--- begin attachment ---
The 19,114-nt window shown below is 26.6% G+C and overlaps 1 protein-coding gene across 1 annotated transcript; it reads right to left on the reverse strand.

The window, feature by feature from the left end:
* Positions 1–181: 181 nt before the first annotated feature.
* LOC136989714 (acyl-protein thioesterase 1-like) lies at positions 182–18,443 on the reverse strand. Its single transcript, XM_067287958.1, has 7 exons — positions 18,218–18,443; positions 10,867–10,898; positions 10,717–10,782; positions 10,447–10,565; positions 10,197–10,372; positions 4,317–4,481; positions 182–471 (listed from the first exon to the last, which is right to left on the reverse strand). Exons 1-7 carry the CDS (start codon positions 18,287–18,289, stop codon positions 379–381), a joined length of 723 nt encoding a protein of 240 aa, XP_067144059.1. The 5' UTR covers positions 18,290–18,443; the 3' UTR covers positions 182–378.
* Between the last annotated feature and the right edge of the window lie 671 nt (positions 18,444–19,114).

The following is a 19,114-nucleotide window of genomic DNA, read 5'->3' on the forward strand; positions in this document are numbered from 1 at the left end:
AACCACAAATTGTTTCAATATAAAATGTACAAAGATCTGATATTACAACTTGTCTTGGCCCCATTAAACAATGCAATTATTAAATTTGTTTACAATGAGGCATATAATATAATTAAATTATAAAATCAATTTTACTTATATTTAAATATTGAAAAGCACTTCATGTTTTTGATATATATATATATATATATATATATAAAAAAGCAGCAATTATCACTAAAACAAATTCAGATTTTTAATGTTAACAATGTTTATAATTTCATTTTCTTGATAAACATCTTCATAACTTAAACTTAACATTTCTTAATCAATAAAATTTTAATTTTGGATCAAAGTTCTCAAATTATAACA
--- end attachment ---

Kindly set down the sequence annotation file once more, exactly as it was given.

The 19,114-nt window shown below is 26.6% G+C and overlaps 1 protein-coding gene across 1 annotated transcript; it reads right to left on the reverse strand.

The window, feature by feature from the left end:
* Positions 1–181: 181 nt before the first annotated feature.
* LOC136989714 (acyl-protein thioesterase 1-like) lies at positions 182–18,443 on the reverse strand. Its single transcript, XM_067287958.1, has 7 exons — positions 18,218–18,443; positions 10,867–10,898; positions 10,717–10,782; positions 10,447–10,565; positions 10,197–10,372; positions 4,317–4,481; positions 182–471 (listed from the first exon to the last, which is right to left on the reverse strand). Exons 1-7 carry the CDS (start codon positions 18,287–18,289, stop codon positions 379–381), a joined length of 723 nt encoding a protein of 240 aa, XP_067144059.1. The 5' UTR covers positions 18,290–18,443; the 3' UTR covers positions 182–378.
* Between the last annotated feature and the right edge of the window lie 671 nt (positions 18,444–19,114).

The following is a 19,114-nucleotide window of genomic DNA, read 5'->3' on the forward strand; positions in this document are numbered from 1 at the left end:
AACCACAAATTGTTTCAATATAAAATGTACAAAGATCTGATATTACAACTTGTCTTGGCCCCATTAAACAATGCAATTATTAAATTTGTTTACAATGAGGCATATAATATAATTAAATTATAAAATCAATTTTACTTATATTTAAATATTGAAAAGCACTTCATGTTTTTGATATATATATATATATATATATATATAAAAAAGCAGCAATTATCACTAAAACAAATTCAGATTTTTAATGTTAACAATGTTTATAATTTCATTTTCTTGATAAACATCTTCATAACTTAAACTTAACATTTCTTAATCAATAAAATTTTAATTTTGGATCAAAGTTCTCAAATTATAACA